How to Reset a Throttle Position Sensor (7 Methods)

A throttle position sensor is used in cars, trucks and other vehicles. Learn how to reset it if the check engine light comes on or it fails to function properly.

Throttle Body Position Sensor Reset

Today’s cars are equipped with advanced sensors for just about every system. While these sensors provide optimal operation, they can also fail and cause trouble. If you need to deal with the throttle body sensor, it’s important that you can reset it.

In this guide, we discuss what the throttle position sensor is and show you the various steps to reset it. We also show you signs that something is wrong with the throttle body sensor and give you a few tips for cleaning the throttle body. 

How to Reset a Throttle Position Sensor

The methods of how to reset the throttle position sensor on your car depend entirely on the car model you drive. On some car models, you can reset the throttle body sensor by disconnecting the battery, while on others you need to use a diagnostic tool to reset and calibrate it.

Before you reset the throttle body sensor, you may want to ensure that it’s mechanically calibrated before, if it’s possible on your car model. Here are some of the common methods of how to reset a throttle position sensor:

1. Use an OBD2 scanner

The easiest way to reset a throttle sensor and calibrate it on most modern car models is to use an OBD2 scanner. However, to do this, you need to make sure that the diagnostic scanner you buy is compatible with your car engine and has a throttle sensor reset feature for your car model.

You can find many obd2 scanners for cheap, but it won’t help if it’s not compatible with your car so you should do a lot of research before you decide to buy one. In addition, in some car models, it is only possible to reset the throttle sensor manually.

2. Push Accelerator

You might be able to reset the sensor without much effort. Turn on the vehicle without starting the engine and leave the key in the ON position. If you have a keyless start, just push the button one time, not enough to crank the engine over.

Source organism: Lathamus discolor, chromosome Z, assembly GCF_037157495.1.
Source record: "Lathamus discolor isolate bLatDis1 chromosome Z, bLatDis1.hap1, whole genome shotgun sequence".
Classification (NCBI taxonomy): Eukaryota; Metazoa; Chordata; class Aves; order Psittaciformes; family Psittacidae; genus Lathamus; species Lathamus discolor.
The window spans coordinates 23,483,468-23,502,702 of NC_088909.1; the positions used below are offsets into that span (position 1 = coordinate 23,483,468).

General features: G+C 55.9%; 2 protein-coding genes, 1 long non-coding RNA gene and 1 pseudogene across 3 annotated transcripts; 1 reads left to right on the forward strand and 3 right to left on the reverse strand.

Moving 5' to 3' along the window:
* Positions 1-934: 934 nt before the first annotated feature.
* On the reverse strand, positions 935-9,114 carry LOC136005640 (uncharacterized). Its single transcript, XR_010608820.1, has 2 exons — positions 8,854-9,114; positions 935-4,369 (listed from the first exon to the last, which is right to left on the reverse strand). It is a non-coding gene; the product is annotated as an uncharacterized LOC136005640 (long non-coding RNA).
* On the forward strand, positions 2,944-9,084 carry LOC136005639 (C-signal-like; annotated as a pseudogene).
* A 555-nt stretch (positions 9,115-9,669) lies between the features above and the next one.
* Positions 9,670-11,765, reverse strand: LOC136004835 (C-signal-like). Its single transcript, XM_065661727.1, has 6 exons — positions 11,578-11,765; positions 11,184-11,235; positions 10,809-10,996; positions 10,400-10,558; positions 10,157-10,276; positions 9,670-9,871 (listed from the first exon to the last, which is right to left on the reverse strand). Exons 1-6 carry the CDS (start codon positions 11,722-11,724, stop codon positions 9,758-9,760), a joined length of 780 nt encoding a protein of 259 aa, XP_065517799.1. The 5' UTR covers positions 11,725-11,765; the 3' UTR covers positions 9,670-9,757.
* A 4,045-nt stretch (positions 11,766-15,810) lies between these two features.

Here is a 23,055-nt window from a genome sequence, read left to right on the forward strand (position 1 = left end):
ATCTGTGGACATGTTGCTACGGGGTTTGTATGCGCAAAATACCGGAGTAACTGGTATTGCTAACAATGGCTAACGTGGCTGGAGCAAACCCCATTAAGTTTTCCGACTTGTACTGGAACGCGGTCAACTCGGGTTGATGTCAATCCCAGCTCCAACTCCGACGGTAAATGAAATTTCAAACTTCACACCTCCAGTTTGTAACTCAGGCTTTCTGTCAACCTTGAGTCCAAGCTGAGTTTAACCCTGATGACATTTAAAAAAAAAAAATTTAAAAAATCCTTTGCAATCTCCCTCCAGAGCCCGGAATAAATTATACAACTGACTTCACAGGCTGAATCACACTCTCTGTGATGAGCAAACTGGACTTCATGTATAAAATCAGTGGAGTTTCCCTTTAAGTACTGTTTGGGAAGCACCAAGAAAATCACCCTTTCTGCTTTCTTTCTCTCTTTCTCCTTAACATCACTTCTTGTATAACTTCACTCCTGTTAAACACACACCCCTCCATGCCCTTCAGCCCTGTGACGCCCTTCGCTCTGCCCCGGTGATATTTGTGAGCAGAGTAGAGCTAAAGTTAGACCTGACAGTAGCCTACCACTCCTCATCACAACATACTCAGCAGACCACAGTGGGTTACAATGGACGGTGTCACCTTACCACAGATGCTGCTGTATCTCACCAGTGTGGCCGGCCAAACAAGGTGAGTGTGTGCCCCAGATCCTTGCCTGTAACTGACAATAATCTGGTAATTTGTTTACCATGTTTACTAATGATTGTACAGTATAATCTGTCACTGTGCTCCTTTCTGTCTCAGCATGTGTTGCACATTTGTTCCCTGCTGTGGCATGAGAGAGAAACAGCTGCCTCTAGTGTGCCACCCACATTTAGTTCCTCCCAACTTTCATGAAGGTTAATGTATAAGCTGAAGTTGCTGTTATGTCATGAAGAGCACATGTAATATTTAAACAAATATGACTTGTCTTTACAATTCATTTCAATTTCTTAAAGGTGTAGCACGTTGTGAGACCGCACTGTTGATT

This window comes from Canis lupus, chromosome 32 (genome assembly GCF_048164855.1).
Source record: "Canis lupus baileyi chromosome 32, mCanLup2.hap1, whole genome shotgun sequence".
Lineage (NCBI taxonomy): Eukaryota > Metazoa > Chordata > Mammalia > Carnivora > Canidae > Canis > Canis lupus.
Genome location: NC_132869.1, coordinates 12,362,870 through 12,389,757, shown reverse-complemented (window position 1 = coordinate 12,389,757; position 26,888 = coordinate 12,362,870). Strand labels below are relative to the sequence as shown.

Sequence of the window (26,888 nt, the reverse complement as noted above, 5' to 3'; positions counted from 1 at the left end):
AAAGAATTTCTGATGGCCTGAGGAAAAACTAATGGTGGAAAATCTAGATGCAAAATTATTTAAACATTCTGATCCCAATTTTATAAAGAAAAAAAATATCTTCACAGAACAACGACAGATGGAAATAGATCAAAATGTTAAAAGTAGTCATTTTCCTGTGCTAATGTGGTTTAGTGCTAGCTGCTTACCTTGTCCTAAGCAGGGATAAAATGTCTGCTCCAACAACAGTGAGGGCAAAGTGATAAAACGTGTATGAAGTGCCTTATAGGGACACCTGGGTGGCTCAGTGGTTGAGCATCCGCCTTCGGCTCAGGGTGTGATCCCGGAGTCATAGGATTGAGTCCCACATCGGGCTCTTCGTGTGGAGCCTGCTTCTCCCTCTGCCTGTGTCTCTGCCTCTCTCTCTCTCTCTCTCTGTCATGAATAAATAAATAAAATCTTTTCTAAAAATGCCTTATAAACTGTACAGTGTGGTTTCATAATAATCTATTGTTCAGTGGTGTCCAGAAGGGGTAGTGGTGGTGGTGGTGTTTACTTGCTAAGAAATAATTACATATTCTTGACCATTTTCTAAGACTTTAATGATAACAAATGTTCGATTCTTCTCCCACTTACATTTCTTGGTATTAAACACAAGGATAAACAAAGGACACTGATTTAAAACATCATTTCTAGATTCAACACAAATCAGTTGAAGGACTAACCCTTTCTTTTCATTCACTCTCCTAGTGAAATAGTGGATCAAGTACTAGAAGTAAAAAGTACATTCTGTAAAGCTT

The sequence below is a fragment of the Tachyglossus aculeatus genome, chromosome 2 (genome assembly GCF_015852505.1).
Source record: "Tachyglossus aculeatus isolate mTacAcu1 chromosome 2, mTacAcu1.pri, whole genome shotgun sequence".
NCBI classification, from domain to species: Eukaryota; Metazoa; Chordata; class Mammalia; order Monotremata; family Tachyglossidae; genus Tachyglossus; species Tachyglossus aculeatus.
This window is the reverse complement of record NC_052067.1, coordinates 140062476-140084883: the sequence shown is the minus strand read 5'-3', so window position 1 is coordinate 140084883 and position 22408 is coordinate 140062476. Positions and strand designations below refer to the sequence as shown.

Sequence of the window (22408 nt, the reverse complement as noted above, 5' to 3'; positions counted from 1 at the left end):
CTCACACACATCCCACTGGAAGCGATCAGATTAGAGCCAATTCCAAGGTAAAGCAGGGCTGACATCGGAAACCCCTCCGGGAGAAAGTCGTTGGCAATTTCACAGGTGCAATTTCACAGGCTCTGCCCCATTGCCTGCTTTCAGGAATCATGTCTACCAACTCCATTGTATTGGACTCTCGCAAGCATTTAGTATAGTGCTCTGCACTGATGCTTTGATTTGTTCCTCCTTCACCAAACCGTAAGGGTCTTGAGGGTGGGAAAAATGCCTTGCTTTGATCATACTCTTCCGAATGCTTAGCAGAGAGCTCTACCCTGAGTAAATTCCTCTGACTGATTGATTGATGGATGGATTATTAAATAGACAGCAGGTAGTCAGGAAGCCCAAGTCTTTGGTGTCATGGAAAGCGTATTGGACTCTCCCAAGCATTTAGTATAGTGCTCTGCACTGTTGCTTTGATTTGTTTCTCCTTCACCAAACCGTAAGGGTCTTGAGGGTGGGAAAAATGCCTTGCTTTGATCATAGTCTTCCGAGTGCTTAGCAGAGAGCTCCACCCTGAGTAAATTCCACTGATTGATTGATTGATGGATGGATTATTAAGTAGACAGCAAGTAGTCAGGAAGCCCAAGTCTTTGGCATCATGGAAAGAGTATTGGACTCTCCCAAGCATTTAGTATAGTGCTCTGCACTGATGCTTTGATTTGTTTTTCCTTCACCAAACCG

Hold down the accelerator pedal for twenty seconds. You want it to go as close to the floor as possible. Release it slowly and turn the car off. Now, start the engine normally and go for a drive to see if the situation has improved. 

3. Remove Fuse

The sensor is an electronic aspect of the vehicle. It is run through a fuse. By pulling out the fuse, you cause a manual reset of the sensor. 

Find the fuse box and the appropriate fuse. This information can be found in the owner’s manual. Pull out the fuse and leave it out for ten minutes. After you replace it, the throttle body sensor should have reset. However, so will anything else that’s also run by that fuse. 

RELATED: 8 Symptoms of a Bad Throttle Body (& Replacement Cost)

4. Drive the Vehicle

In some cases, it takes driving the vehicle to reset the sensor. Start the engine and drive down the highway at maximum speeds. You want to be consistently over 40 mph.

Once you get the car up to highway speeds, you should slowly accelerate and decelerate slightly. Give a few minutes in between each session. The sensor may reset, providing better responsiveness. 

5. Disconnect Battery

Whenever you want to reset something electronic, disconnecting the battery can help. Take off the negative cable from the battery.

Allow the battery to remain disconnected for five minutes before reconnecting it. When you do this, everything electronic in the car will reset, including the clock and stereo presets. For this reason alone, most people prefer starting with one of the other methods first.

6. Drain Car Power

Even when you remove the battery connection, many aspects of the car can retain power. If nothing else is working, you want to drain the power from every aspect of the car in hopes of resetting the sensor. 

Start by disconnecting the battery, both the positive and negative cables. Jump into the car and turn on the ignition and press the brake pedal.

You may want to wait 10 to 30 minutes for this procedure. During this time, any power will drain from the vehicle. Reconnect the battery cables and start the engine. The sensor should be reset. 

7. Idle Engine

Crank the engine over and allow the car to idle for three minutes. Once the time is up, turn the car off.

Go ahead and repeat these steps again. In a few models, you can turn the key ON without starting the engine with the same results. Reference the service manual to see what’s appropriate for your car.

What is the Throttle Position Sensor (TPS)?